Why I Love My Inner Bitch

It was quite the week last week. The tree is up and gingerbread are baked but I’m finding my Christmas spirit to be a bit elusive. Of course, a lot of it has to do with the horrible tragedy last week in Connecticut, which I won’t even speak about because it makes me tear up every time. Another huge part of it has to do with my 14-year-old niece being stuck in the hospital with stabbing abdominal pains that they can’t seem to diagnose after 7 days. It is frustrating and worrying and she is handling it all like a trooper but her poor mum, my only sister, is slowly being worn down to the point of exhaustion. And there’s nothing I can do.

I know this all sounds terribly depressing and I don’t want to be a Debbie Downer but I am finding that having my nerves frayed and this constant low-level of worry eating at me has been quite the eye-opening learning experience. I think I am finally falling in love with my inner bitch.

Don’t get me wrong. She has always been there. She makes an appearance every once in a while, but usually when I’ve had a couple of glasses of wine with my girlfriends and we get started on our men, or our kids, or life as a woman in general. She is pretty much bound to show up once a month and my poor Muppet is well acquainted with her.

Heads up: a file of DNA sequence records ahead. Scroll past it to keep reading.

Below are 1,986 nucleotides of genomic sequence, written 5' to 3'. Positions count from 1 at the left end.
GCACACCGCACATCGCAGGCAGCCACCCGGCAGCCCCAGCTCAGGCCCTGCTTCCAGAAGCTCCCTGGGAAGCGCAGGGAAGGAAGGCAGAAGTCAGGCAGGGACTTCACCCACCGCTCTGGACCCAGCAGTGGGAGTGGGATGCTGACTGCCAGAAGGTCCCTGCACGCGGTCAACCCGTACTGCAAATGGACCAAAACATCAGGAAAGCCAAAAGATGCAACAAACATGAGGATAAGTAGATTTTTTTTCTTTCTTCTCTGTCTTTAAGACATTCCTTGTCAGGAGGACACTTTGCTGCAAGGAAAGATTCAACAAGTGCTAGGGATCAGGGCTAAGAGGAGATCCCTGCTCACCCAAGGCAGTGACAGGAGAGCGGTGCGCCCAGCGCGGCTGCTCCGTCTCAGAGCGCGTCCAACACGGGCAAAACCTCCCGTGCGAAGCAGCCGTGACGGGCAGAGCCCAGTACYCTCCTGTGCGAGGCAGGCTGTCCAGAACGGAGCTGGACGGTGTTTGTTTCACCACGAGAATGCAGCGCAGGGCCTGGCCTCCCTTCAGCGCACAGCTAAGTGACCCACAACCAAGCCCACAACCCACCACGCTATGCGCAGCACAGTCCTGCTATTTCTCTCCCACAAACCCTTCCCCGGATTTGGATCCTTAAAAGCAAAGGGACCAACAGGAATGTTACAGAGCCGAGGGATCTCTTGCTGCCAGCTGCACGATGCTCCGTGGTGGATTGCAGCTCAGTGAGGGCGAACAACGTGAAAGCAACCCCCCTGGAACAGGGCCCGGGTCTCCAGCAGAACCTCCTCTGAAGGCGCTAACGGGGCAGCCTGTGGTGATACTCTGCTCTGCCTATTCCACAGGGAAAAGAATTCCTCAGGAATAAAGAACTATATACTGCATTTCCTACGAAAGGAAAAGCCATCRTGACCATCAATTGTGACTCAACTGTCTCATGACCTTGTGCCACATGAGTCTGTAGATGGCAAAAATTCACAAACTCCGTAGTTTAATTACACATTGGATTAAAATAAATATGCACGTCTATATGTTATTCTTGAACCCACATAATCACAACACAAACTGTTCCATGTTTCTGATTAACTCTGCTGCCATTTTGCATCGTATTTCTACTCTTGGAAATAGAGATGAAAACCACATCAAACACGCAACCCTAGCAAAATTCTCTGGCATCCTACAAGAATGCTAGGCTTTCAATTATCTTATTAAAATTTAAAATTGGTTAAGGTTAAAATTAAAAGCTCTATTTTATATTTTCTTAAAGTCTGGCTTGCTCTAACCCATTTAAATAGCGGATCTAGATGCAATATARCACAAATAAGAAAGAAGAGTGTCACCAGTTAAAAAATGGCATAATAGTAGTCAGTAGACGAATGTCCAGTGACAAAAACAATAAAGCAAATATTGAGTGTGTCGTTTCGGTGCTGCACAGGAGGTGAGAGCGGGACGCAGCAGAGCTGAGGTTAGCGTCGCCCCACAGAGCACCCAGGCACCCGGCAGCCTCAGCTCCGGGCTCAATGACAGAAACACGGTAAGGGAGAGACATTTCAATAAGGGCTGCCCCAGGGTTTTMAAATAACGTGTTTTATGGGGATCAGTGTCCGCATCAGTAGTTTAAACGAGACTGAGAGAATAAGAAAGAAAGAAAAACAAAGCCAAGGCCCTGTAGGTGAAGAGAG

And here’s the thing; I love women who let their inner bitch out once in a while. Let me be clear. I’m not talking about the kind of woman who looks you up and down, gives you a withering look, and walks away or who insults perfect strangers based on superficialities. That is juvenile and unnecessarily hurtful. What I love is when a woman can finally let loose and actually voice those things that she is unhappy with in her life; the things that drive her crazy, or make her dissatisfied. I love it when my otherwise cheerful girlfriends will let loose with a few choice expletives while pondering why their dear spouse can’t seem to get his dirty undies into the hamper.

Let’s face it; we women are taught to be nice. I know that I have a huge problem saying ‘no’ or rocking the boat. I was always the shy one who was well-behaved and easy-going as a child. And I was complimented on those traits A LOT. Sound familiar? We were encouraged to be nurturing, to play quietly, to keep our dresses clean and our hair tidy. I don’t think I even realized until the last few years how much of that I had carried on into my adult life.

I realize now that all this time I had this other side of me that was aching for more than just a brief walk-on role in my life. As I grow older I realize that my bitch – that part of me that stands up for herself, and doesn’t suffer fools, and gets fed up and frustrated – is a real and important part of my personality and I am growing less and less afraid to let her out.